Livia Firth, activist, cofounder and creative director of Eco-Age, a consulting and creative agency specialized in sustainability, and founder of the Green Carpet Challenge, speaks about her new projects and how the present business model could (and should) change.
How did you start supporting the environmental cause?
It was a puzzle that started to form slowly–then thanks to my brother Nicola, who had the idea of creating Eco-Age, the puzzle got formed and got bigger and bigger. I have always been involved in human rights campaigning and it helped also to understand that environmental justice has a lot to do with social justice–the two are completely interlinked.
When did you found Eco-Age and why?
Eco-Age was created in 2008 as a shop on the high street, selling consultancy and products for the perfect eco home. We created the first eco library in the world for the home and started working on consulting companies such as Adidas for their stores and Wembley Stadium. Then few years later, thanks to getting involved in sustainable fashion and starting to work with more and more companies on sustainable business strategies, we closed the shop and evolved Eco-Age as it is today–the leading agency in progressive sustainability solutions and creative communications.
How does it operate?
We work from the ground up, building responsible business practices for our clients and accelerating external engagement around these initiatives. From strategic consultancy through to media relations, corporate reputation and digital storytelling, our team combines technical knowledge with creativity and innovation. In the past ten years have seen us collaborate with NGOs, governments and changemakers across industries to become the leader of change in corporate responsibility.
Today, through our ongoing advocacy work and high-profile events such as the Green Carpet Challenge and Green Carpet Fashion Awards, The Commonwealth Fashion Exchange or the TV series Fashionscapes, Eco-Age is widely recognized as the authority on sustainability in the industry and beyond. Our digital channels are now an established platform for individuals to learn from our network of insiders.
You started raising sensitivity for the environment among designers and VIPs, encouraging them to design and wear sustainable clothes. How did that start?
When Colin [Colin Firth, her ex-husband] got the nomination for the Golden Globes with Tom Ford’s movie A Single Man the British journalist Lucy Siegle challenged me publicly to wear only sustainable fashion during the awards season. That was the beginning of The Green Carpet Challenge and in the last ten years we worked with so many celebrities and designers to raise the profile of sustainable fashion on the red carpets all over the world.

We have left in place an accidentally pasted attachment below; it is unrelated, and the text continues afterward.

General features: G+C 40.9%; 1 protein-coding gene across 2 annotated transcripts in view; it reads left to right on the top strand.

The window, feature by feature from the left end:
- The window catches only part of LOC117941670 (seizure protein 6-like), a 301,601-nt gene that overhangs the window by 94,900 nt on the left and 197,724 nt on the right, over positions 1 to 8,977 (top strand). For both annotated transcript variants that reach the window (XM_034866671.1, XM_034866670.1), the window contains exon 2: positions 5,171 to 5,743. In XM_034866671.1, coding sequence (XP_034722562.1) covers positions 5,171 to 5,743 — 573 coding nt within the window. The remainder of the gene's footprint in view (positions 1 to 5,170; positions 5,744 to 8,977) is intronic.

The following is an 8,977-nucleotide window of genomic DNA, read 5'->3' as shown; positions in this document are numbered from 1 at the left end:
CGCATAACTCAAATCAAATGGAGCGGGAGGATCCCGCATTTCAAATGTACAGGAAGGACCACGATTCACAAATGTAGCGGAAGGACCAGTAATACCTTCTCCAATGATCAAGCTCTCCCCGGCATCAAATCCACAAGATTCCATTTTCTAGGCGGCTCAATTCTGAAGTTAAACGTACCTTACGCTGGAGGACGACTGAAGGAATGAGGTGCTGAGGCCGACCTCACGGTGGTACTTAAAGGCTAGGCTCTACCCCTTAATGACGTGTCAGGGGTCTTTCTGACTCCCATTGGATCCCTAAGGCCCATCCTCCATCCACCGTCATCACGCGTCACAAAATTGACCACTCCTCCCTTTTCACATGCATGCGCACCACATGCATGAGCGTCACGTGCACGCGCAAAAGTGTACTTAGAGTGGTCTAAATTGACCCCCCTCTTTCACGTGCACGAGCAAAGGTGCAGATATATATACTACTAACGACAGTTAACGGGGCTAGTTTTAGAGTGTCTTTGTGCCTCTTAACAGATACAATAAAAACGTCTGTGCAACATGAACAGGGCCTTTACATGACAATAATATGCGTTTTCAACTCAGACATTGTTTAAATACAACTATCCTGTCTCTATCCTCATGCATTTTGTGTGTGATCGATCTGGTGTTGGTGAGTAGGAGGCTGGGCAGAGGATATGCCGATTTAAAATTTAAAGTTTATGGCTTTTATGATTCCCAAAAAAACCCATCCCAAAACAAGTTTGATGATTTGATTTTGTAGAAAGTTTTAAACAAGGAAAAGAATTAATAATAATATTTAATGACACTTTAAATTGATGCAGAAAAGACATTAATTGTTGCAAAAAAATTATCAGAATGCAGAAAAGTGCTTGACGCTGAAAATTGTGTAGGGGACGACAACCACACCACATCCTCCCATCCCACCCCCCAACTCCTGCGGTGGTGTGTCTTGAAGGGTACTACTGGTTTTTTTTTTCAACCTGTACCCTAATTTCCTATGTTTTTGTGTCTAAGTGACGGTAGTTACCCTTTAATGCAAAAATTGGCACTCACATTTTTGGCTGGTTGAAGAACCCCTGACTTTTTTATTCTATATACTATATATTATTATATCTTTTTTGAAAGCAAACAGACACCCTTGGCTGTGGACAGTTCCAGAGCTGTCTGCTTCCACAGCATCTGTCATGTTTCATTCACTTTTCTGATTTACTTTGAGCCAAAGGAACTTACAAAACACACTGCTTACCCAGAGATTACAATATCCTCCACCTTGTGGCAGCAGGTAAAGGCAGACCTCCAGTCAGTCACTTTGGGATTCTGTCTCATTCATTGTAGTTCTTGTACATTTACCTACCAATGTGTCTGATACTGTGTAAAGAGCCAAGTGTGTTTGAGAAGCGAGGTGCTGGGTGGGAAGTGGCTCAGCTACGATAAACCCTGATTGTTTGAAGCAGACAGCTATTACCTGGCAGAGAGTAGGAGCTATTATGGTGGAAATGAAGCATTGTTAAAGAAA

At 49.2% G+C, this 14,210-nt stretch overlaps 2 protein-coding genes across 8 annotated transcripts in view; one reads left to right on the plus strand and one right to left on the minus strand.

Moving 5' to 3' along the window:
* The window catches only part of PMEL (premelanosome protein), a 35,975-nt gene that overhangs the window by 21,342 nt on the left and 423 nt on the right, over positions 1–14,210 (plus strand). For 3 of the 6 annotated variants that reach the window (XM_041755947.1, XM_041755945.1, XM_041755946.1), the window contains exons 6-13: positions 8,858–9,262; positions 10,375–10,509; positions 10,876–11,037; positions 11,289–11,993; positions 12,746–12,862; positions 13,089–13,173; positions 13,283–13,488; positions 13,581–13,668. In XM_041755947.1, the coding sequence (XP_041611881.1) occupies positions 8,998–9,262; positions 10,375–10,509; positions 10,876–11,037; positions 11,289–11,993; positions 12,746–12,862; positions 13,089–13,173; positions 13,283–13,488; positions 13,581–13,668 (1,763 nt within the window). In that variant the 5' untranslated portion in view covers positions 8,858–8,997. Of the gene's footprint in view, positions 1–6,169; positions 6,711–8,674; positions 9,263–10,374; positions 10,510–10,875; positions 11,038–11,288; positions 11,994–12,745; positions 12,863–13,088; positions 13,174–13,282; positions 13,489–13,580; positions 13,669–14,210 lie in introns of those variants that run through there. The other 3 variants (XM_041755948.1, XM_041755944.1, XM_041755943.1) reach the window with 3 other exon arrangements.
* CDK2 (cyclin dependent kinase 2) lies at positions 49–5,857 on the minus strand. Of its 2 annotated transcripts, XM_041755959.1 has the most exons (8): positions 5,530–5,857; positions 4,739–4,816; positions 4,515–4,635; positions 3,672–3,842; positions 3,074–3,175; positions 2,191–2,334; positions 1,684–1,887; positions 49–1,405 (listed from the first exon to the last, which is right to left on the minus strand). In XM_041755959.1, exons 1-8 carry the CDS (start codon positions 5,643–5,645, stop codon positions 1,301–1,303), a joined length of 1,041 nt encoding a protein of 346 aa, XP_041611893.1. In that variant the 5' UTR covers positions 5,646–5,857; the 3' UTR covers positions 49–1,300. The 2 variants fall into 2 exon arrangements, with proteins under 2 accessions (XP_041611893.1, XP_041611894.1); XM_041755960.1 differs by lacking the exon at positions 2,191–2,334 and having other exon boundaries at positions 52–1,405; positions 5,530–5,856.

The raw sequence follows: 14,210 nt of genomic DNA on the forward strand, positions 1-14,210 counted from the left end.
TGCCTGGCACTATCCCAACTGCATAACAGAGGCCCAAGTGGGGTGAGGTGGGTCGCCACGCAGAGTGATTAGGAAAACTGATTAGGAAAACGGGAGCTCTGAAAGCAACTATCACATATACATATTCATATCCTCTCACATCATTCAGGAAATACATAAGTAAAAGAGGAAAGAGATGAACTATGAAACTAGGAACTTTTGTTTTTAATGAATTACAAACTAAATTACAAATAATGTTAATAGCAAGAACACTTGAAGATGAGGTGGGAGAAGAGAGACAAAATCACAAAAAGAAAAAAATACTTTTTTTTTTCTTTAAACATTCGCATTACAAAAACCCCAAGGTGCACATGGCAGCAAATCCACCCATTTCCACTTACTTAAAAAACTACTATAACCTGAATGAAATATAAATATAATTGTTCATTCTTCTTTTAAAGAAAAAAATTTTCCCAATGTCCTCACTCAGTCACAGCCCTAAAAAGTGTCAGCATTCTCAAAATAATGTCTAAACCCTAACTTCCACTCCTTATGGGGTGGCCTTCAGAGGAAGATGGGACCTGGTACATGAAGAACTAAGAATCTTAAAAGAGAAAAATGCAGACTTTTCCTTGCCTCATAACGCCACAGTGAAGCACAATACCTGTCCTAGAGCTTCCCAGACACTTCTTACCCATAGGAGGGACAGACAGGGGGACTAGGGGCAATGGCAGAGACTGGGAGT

The partnership with the Green Carpet Awards in Milan has finished. Why and what’s next?
The Green Carpet Fashion Awards have been paused last year as 2021 is a red code for the planet, and we needed to elevate the conversation beyond fashion and across all industries–and ahead of COP26 we wanted to pass the mic to young worldwide leaders working on solutions for a more socially right and environmentally regenerative future. This is why we created The Renaissance Awards–to showcase their work and the way forward. The Green Carpet Fashion Awards will come back in 2022 at a whole new level….
A recent episode of the miniseries Fashionscapes spoke of greenwashing and apparent attempts to promote circular economy. How could the present global business model change?
The solutions are multiple. First we need to start talking about sustainability as social and environmental together. The social impact is almost more important. And when you consider this, then the other solution is to finally measure impacts with the right methodology, as today we measure using only certain KPIs and metrics–as if sustainability was one thing or only about carbon emission or planting trees. The third solution is to be vigilant and ask for accountability–we can’t live in a world anymore where brands are allowed to launch empty initiatives as marketing tools or to create nice PowerPoints.